Because of the way we are made with body and spirit we need concrete ways of relating to each other and we need concrete ways of being able to understand God. That is one of the reasons why Jesus gives us his body and blood in the form of bread and wine. They are things we can see and touch and taste. We can relate to them. When it comes to the forgiveness of sins Jesus has given us the gift of confession. Through confession we have a definite way of being able to confess our sins to another person in total secrecy and so to be healed. Confession is an extraordinary gift of healing which the Lord offers us, because He knows how much we need it.  It’s not just about confessing everything so that we can be good enough for God, because we can never be good enough for God.  This is a gift that God has given us for our benefit, so that we can be healed and not be dragging around the mistakes of our past with us. The Lord wants us to be free and to be able to enjoy our lives and this is one of the wonderful ways that the Lord has done this.

 

But why can’t I just tell God I’m sorry myself?’ Well you can if you want to and I’m sure that the Lord forgives us when we do that, but God knows that in our humanity we have a psychological need to confess to another person. If you don’t believe me listen to the TV and radio shows where you find people ‘confessing’ their sins to the whole world every day.  We have a need to confess, because that is what helps us to heal. It is also an act of humility to come before God in confession and confess and that is what the Lord has asked us to do; to go to one of his priests, whom He has anointed, to confess and receive his grace.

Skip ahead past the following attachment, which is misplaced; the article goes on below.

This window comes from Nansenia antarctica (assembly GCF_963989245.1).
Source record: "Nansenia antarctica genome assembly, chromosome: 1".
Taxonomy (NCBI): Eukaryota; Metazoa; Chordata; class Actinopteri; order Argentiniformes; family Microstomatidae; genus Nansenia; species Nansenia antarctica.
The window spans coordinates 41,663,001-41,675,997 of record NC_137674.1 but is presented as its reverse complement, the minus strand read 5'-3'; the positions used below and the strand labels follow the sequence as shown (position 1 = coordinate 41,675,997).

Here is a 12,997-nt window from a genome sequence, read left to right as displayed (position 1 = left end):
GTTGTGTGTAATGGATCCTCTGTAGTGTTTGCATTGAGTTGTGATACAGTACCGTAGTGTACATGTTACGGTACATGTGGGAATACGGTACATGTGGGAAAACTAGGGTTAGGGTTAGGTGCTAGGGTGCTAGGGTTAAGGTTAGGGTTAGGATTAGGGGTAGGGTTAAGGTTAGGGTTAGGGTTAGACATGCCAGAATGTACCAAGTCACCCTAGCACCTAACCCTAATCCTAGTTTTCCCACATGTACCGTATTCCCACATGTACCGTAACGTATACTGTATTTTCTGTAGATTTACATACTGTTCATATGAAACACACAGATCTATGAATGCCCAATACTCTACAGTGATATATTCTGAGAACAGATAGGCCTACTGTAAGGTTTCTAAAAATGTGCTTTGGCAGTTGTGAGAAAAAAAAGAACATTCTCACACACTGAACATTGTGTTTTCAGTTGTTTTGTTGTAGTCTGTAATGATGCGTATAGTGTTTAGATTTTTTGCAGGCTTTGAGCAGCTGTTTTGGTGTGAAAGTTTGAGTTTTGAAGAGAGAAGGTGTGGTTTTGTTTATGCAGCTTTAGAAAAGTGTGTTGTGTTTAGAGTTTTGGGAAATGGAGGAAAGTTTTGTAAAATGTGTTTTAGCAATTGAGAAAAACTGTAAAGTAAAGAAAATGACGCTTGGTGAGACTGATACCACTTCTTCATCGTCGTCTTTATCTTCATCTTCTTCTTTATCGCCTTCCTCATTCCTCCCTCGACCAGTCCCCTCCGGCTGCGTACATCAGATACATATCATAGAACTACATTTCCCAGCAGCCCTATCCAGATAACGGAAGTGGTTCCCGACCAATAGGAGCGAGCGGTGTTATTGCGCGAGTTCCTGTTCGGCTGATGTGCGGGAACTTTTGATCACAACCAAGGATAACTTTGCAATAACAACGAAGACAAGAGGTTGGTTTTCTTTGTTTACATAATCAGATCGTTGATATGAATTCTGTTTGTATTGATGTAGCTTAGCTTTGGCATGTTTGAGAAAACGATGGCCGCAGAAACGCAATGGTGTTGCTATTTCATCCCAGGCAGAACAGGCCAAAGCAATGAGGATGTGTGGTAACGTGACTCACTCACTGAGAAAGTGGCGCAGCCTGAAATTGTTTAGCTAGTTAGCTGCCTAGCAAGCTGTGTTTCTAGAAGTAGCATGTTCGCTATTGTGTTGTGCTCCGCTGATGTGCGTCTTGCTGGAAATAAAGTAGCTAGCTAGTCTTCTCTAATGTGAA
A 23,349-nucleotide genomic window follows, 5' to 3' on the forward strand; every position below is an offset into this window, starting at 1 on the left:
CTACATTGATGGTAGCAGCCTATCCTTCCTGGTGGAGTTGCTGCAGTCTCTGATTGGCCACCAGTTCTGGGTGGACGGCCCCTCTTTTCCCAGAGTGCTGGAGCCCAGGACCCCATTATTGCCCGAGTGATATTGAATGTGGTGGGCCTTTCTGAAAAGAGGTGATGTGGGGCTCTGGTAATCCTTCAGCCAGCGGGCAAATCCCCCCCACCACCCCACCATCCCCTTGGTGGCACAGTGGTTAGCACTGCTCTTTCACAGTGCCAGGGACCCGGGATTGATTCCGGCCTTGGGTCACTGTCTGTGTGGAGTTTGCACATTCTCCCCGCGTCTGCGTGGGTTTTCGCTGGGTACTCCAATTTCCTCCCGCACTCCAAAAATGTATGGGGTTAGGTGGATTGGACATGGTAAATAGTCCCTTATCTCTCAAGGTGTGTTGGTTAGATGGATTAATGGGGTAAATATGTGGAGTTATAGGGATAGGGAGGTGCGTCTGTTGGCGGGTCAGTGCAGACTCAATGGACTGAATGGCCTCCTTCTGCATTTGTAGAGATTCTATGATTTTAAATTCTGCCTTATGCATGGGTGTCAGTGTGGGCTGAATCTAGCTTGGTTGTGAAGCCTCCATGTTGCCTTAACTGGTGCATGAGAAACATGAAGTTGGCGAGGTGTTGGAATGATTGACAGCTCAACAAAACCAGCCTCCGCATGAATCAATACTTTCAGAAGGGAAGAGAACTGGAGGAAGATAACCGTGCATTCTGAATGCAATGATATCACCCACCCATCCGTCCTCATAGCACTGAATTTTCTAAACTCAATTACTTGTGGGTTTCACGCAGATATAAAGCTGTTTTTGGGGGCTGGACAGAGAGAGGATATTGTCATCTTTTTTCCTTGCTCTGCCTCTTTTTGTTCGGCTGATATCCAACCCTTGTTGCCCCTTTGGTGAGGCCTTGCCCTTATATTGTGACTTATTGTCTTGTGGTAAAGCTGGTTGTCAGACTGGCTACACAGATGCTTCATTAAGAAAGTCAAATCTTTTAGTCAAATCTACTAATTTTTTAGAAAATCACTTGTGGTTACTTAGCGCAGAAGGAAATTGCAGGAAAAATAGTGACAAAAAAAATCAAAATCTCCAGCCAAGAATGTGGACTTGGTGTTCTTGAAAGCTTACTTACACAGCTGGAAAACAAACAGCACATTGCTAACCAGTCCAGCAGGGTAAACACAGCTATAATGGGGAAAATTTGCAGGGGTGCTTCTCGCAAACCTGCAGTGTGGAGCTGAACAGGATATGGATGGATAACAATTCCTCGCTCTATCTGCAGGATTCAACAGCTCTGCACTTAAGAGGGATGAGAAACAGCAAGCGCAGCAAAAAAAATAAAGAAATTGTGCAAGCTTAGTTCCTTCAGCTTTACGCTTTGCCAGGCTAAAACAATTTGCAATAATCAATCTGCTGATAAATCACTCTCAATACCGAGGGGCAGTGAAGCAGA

Jesus said to his Apostles, ‘‘Receive the Holy Spirit. If you forgive the sins of any, they are forgiven; if you retain the sins of any, they are retained” (John 20:21–23).  Jesus was saying that He would be working in and through them, since it is only God who forgives sins, but the Lord made it in such a way that He would offer his forgiveness through his priests. That is why we have the gift of confession. It is meant to be a gift, not a burden, but Satan is quick to convince us that we don’t need it; that we can go to God ourselves. Why should we have to confess to a priest when he is just a sinner too? Of course priests are sinners like anyone else, but this is the gift that God has given us through the priesthood, in order to help us, to heal us and to help us be free. If the Lord has given us this gift, who are we to say we don’t need it?

 

The most important thing about confession is the very act of going there in sincerity and confessing whatever you can remember. It is a way of saying, ‘God be merciful to me a sinner. This is all I can remember.’ The very act of doing that is a beautiful thing. Just telling God I am sorry myself, does not show any humility and it is just convenient for us. Taking the time and going out of the way to confess is an act of humility and the only way we can every come before God is in humility is knowing that He is everything and we are nothing.

 

Many people carry burdens of sins from the past that they have not been able to confess because of guilt or shame. Remember God never shames us. That’s what Satan does. Jesus called him ‘the accuser’ and that’s what he does. The Lord is always the one to help us back on our feet and that is what confession is about. The Lord is giving us his reassurance and grace to begin again.